It Takes Two: Local Couple Adopting From India Gets Double The Love

Keely and Ross Bosn with twins, Bonnie and Blake.
Keely and Ross Bosn with twins, Bonnie and Blake.

Anyone who knows Keely and Ross Bosn would tell you they definitely aren’t afraid of a challenge. Since 2010, the Bosns have juggled two careers in the military (including deployments for each— two for Keely), two biological children, and two years each at the rigorous University of Michigan Ross School of Business. Through it all, the couple has proven they can shine under doubly arduous circumstances. So, in 2015, after deciding to pursue their dream of international adoption, it was only fitting the Bosns were matched not only with one child, but two.

An adopted child herself, Keely knew from a young age she’d want to someday adopt. Since the couple met in 2008, Ross has been supportive in fostering that dream.

Fast-forward to 2016, with Ross nearly done with his MBA program and Keely finished with her military service: stability was finally in sight, and the couple decided the time was right. They contacted an agency in Virginia, specializing in adoptions from India.

The beginning of a beautiful process

The process began with a home study and paperwork, including a two-page document outlining medical needs the couple were open to taking on.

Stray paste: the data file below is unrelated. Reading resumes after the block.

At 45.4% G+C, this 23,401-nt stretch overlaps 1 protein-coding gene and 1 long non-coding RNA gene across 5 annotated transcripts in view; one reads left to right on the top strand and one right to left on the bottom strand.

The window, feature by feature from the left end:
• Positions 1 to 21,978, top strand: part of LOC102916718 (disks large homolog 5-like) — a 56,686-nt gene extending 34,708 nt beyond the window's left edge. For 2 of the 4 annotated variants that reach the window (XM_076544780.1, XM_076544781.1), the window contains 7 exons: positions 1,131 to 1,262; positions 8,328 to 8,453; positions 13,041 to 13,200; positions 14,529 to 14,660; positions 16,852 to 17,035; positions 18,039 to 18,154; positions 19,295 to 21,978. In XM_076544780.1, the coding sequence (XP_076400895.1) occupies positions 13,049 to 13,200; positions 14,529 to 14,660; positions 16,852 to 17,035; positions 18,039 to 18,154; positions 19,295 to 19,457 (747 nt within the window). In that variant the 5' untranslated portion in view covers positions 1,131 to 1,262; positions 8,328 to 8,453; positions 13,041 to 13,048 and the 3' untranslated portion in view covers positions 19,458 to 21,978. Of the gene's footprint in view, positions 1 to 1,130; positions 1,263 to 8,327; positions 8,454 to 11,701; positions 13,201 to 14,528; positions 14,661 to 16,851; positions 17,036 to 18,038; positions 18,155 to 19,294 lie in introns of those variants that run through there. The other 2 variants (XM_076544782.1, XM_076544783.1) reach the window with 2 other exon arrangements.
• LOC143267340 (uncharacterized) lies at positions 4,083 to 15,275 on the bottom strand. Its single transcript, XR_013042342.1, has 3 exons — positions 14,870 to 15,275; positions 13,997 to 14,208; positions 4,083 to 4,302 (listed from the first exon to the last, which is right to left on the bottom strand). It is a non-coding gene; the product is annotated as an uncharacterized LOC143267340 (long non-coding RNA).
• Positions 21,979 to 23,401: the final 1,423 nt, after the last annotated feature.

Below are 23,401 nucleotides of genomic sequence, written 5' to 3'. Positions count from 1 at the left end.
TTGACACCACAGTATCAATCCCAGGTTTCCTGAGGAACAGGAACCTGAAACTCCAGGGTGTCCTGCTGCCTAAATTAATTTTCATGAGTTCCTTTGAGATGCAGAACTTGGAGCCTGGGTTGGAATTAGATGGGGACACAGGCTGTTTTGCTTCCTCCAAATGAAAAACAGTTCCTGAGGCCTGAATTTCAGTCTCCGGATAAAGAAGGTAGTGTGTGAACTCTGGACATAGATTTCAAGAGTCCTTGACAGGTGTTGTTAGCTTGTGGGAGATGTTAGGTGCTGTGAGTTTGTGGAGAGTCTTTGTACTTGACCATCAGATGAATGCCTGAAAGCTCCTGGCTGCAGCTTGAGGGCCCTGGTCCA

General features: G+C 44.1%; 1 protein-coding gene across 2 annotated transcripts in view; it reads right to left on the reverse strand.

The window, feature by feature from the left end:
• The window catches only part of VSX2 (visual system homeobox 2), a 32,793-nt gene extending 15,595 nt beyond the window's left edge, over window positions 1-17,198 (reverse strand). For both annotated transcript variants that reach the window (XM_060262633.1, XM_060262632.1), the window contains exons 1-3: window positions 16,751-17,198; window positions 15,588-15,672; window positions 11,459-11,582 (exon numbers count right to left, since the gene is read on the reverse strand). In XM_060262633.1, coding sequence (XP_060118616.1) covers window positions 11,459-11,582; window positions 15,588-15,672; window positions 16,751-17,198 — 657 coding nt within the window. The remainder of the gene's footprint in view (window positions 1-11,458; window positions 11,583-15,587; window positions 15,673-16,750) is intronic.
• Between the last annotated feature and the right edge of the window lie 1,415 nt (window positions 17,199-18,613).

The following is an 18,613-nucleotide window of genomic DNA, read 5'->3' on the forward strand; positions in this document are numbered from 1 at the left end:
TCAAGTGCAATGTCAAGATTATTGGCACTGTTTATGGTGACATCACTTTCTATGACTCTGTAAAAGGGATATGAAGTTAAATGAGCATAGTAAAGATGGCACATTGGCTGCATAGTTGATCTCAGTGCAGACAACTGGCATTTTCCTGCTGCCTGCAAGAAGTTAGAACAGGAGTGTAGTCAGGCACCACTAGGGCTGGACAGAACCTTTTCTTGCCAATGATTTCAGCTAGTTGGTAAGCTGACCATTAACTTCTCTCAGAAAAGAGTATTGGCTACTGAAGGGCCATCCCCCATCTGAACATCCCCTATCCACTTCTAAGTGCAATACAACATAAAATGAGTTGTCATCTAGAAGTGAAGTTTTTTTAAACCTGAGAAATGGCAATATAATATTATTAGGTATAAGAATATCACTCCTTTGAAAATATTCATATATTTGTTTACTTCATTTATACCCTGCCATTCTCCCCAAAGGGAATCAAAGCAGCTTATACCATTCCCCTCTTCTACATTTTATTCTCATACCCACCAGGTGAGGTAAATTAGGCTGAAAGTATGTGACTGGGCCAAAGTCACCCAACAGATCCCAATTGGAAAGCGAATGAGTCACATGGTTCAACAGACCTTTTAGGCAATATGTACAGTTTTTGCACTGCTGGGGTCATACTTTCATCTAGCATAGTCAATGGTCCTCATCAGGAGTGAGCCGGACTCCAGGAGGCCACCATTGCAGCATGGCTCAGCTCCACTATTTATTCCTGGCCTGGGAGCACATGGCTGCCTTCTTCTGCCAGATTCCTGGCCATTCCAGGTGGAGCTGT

“For us, we left it pretty open. India will only adopt children ages 0 to 5 with special needs to the United States, so we knew that was something we could expect,” said Keely Bosn.

But when a match came through for not just one child, but twins, one of whom was special needs, the Bosns didn’t think twice.

“They were left in a little cradle under a streetlamp,” Keely said. “Both were premature, but estimated to be about 2 weeks old. Bonnie weighed only 3.5 pounds, and Blake just 2.5 pounds.” Blake was also diagnosed with Klinefelter’s Syndrome, a rare genetic disorder that can lead to cognitive delays.

Calling Ann Arbor home

After a two-year adoption process, the Bosns traveled to India in September 2017 to meet their children and bring them home— just as Keely was beginning her first semester at the Ross School of Business.

In dealing with Blake’s special needs, the Bosns feel especially lucky to live close to the University of Michigan Mott’s Children’s Clinic, which boasts a nationally ranked DSD (Disorders of Sex Development) program. The Bosns also attend church with one of the clinic’s surgeons.

“It was incredibly helpful to speak with him (the Mott clinician)— even before we brought Blake home— about what to expect, and our best chances for helping him (Blake) thrive,” Keely said.
The Bosns have also found support through Hands Across the Water, a local adoption and foster care support group in Pittsfield Township.

“Bonnie and Blake are adjusting really well,” Ross said. “There hasn’t really been any huge breakthrough or event…but it’s been little baby steps along the way that have just assured us that they’re really doing well and bonding with us.”

The Bosns also said they feel lucky to be in Ann Arbor, as it’s a perfect place to raise their diverse family.

“We have two neighbors that moved in recently that are both from India,” Keely said. “Our other neighbor across the street is from Sri Lanka. Being in a place that’s so inclusive and welcoming, and where our kids can always feel comfortable and grow up around people that look like them, is such a wonderful thing.”